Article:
In the digital age, we focus on end-to-end experience, which can be achieved seamlessly with new technology, with customization. Our slow but effective bureaucracies of the past are surpassed by this new model. The most exciting aspect is the two-way nature of technology. Human resources announced new programs and the conversation was essentially one way.

New technology makes all of our employees co-creators of culture and our programs. They are no longer consumers of human resources, but co-producers.

Zack Friedman: What is the main professional skill that the next generation will need to flourish at work?

Diane Gherson: The ability to work with data and analysis.

Zack Friedman: Given the focus on data and analysis, what is the future of work?

According to my readings, I do not see us falling off a cliff with millions of jobs lost, but just about all professions will change and new professions will be born, as was the case during the transition to the industrial era.

Based on what I see in the technological space, the premium on speed and innovation means that the work will be highly collaborative, iterative and executed by teams able to assemble and disassemble quickly, responding in time real to internal and external signals. Work must therefore be co-located in agile workplaces. Home virtual work worked well in the industrial era, where work could be done sequentially, but at least for these central organization teams, they will have to co-locate.

This does not mean that the auxiliary work can not be done at home, but more and more, this is where the economy of the supermarket explodes. I think the baby boomer generation will have become a practice of typing: that's what everyone ends up doing when they grew up thinking that it might just be relegated to a few experts.

Zack Friedman: How do you build a successful and sustainable culture and how do you support this culture?

Diane Gherson: It starts with knowing your purpose and who you want to be. It's then every decision, even the smallest, that you take afterwards.

Zack Friedman: Let's talk more about your goal. Given this mantra, how would you define IBM's culture and what makes it unique?

Diane Gherson: For IBM, our culture is based on our highest goal: to change the world. We've been doing this for 106 years, but it's still at stake for us. This is not a slogan. People come to work here because they want to solve important and important problems, and with intelligent colleagues.

So, connecting our employees and giving them the freedom to contribute every day to that higher goal helps to maintain IBM's culture.

Zack Friedman: What's the secret to creating effective teams?

Diane Gherson: What defines an effective team today has certainly evolved since the industrial era. Then, it usually involved bringing together a group of independent people to bring their expertise to the mission, with a manager who made most decisions.

Today, we begin by bringing together an interdisciplinary group of autonomous and empowered people, guided by more servant leaders. The secret is therefore empowerment and diversity.

Zack Friedman: So you build what you believe to be an effective team. Months later, you discover that not everyone in the team contributes equally or optimally. What steps should the team leader take to treat an inefficient team member?

Diane Gherson: It's a two-way conversation. They are ineffective because they are struggling with something. They also need a direct conversation and regular and transparent comments. Then, if they do not improve, they will understand why they have to leave the team.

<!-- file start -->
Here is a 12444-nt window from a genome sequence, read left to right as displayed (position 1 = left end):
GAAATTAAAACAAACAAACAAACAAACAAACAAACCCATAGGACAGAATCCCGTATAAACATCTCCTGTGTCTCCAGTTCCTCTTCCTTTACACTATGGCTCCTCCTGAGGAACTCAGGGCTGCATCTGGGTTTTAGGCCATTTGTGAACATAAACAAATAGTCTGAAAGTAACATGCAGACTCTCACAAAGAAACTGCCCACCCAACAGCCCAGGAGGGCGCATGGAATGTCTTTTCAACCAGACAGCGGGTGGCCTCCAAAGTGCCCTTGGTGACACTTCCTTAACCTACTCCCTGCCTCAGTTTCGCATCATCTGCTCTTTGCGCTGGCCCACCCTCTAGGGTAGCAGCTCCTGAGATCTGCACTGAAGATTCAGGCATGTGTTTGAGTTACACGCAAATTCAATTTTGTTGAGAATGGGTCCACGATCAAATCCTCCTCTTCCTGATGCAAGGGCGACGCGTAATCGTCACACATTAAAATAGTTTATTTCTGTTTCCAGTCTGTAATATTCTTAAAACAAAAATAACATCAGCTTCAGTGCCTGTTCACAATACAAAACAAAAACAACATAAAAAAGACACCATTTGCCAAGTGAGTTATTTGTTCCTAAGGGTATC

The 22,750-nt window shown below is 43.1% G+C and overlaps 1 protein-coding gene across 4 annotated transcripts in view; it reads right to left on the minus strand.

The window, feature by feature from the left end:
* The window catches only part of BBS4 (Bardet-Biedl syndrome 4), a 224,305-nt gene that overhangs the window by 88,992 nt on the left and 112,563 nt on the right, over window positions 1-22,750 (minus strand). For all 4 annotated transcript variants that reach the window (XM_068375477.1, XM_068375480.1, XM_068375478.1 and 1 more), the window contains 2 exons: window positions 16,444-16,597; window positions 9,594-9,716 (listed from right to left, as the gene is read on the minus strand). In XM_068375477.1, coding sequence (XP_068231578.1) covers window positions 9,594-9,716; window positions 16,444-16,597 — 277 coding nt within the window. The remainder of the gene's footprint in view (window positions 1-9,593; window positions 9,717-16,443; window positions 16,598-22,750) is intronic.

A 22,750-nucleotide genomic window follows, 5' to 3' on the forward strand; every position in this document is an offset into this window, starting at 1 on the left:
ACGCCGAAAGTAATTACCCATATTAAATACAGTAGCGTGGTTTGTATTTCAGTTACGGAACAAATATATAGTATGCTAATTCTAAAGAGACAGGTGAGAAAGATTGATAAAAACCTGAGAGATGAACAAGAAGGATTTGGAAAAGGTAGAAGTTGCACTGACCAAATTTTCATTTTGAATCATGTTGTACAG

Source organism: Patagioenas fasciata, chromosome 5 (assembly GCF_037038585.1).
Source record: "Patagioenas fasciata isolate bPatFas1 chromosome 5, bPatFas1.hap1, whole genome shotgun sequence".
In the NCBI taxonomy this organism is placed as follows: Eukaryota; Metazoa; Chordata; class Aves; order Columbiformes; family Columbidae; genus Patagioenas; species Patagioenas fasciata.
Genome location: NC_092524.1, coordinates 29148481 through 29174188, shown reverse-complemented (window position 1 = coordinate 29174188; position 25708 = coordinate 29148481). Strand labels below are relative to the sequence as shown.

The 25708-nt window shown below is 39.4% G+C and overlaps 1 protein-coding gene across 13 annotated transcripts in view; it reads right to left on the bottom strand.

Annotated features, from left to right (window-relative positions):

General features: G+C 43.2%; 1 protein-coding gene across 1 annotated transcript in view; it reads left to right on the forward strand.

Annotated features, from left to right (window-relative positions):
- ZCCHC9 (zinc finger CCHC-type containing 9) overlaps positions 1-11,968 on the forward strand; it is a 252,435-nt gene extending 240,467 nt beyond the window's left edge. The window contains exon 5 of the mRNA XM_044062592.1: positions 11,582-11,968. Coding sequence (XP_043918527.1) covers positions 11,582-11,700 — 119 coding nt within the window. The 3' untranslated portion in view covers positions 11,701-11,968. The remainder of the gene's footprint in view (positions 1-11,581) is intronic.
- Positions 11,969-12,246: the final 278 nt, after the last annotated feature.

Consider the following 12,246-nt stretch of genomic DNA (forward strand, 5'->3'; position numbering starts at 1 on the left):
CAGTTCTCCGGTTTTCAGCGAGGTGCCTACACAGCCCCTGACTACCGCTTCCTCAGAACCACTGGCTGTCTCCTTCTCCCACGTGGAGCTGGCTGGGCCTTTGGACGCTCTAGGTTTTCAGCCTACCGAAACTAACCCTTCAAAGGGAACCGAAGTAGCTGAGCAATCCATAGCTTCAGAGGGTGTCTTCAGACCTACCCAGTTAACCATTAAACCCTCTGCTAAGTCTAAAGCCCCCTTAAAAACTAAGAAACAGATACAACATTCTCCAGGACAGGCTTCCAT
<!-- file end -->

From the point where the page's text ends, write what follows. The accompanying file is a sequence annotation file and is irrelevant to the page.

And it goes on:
Zack Friedman: I think you have reached an important point, which is the need to speak frankly and to receive regular and transparent feedback. How does a forward-thinking organization create a culture of feedback, including in its performance evaluations?

Diane Gherson: It's actually the first big challenge I've seen in my role as the head of human resources. There is no perfect performance management system – it's always a question of compromise. What really matters is the result – you have to create a culture of high performance and people have to think that it is right.

So, rather than attempting a perfect design with a group of experts, I engaged all of our 370,000 collaborators – all with strong opinions but a wide range of experiences . We achieved a 90-day "hackathon" from start to finish, using prototyping videos, debates, polls and numerous text analyzes. Two months later, we were in 170 unmanned countries.

The heart of the system is regular feedback, at least once a quarter. And people have it. After all, your baby is never ugly.

Zack Friedman: What's your secret to motivating your colleagues and teams?

Diane Gherson: Most people are motivated by a higher purpose and recognition of their role.

So I want to remind people of the main purpose of our work, the impact of each colleague or team, and to celebrate the innovative changes we have already made together.

Zack Friedman: What's your favorite question to ask in an interview?

Diane Gherson: Up to now, what have been the strengths and weaknesses of your career? Retrospective capacity is so important for lifelong learning.

Zack Friedman: What are your top three career tips?

Diane Gherson: My top three career advices are:

  1. Follow your passion not your pocket book.
  2. Treat the comments as a gift – and ask them often.
  3. Take care of yourself – your career is an extreme sport.

Zack Friedman: How does your day start considering IBM's culture and your global workforce? What is your morning routine?

Diane Gherson: We are global; and our management team starts very early, so I sort my first emails and redefine the priorities of my day before climbing the ellipse and getting the news while I work.

And as long as you do not tell my children, I have lunch in the car.